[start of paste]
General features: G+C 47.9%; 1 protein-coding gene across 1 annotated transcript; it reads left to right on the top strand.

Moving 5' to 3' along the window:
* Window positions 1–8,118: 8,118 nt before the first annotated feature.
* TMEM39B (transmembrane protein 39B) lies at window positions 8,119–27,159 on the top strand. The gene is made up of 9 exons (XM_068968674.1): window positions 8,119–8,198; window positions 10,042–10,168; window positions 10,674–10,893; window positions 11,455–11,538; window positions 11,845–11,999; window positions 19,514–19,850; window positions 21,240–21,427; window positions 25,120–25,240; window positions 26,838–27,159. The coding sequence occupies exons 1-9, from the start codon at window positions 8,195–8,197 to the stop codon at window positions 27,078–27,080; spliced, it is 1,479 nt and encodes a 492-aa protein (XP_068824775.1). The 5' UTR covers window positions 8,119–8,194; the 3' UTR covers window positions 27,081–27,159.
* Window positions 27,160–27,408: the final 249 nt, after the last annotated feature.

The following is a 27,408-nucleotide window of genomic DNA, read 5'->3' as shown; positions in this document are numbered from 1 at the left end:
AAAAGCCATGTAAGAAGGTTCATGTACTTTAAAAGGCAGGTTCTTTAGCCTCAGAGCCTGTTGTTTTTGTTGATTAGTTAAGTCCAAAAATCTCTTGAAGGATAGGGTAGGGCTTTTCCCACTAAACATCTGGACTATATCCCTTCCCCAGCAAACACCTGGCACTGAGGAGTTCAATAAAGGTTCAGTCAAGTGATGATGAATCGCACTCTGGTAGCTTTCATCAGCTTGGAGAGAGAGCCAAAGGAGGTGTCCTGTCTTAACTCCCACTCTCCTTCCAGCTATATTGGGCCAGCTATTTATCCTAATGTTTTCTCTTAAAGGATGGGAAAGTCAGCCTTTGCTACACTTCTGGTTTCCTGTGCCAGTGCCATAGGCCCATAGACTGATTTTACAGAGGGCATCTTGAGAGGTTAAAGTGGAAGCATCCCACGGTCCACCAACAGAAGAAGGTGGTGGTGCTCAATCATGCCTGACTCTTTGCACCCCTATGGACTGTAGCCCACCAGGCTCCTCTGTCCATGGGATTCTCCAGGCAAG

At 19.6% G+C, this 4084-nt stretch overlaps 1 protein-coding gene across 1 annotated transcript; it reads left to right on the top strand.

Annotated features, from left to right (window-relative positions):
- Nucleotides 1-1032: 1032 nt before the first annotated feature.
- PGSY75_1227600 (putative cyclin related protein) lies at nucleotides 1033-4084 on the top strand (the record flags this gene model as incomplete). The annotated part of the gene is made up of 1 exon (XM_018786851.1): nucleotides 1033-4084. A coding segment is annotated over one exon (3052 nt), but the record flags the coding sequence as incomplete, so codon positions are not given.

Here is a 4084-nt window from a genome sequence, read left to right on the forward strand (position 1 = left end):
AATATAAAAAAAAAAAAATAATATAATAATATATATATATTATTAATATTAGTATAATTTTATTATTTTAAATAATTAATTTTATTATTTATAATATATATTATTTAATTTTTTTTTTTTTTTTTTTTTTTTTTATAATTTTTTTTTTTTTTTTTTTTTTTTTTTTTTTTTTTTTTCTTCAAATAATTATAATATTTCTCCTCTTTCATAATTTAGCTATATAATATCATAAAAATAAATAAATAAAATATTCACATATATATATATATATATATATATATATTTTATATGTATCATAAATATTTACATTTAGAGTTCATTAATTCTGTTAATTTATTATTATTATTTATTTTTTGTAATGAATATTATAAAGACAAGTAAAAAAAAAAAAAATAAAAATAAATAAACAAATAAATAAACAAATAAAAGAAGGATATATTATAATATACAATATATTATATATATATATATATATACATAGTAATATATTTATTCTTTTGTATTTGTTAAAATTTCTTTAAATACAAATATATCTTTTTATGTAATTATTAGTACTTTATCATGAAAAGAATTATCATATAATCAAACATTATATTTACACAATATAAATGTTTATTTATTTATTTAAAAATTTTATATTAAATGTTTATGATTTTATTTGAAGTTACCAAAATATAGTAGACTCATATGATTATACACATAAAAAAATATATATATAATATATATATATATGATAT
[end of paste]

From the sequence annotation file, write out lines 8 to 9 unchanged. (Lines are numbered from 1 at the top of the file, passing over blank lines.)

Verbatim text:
At 19.6% G+C, this 4084-nt stretch overlaps 1 protein-coding gene across 1 annotated transcript; it reads left to right on the top strand.

Annotated features, from left to right (window-relative positions):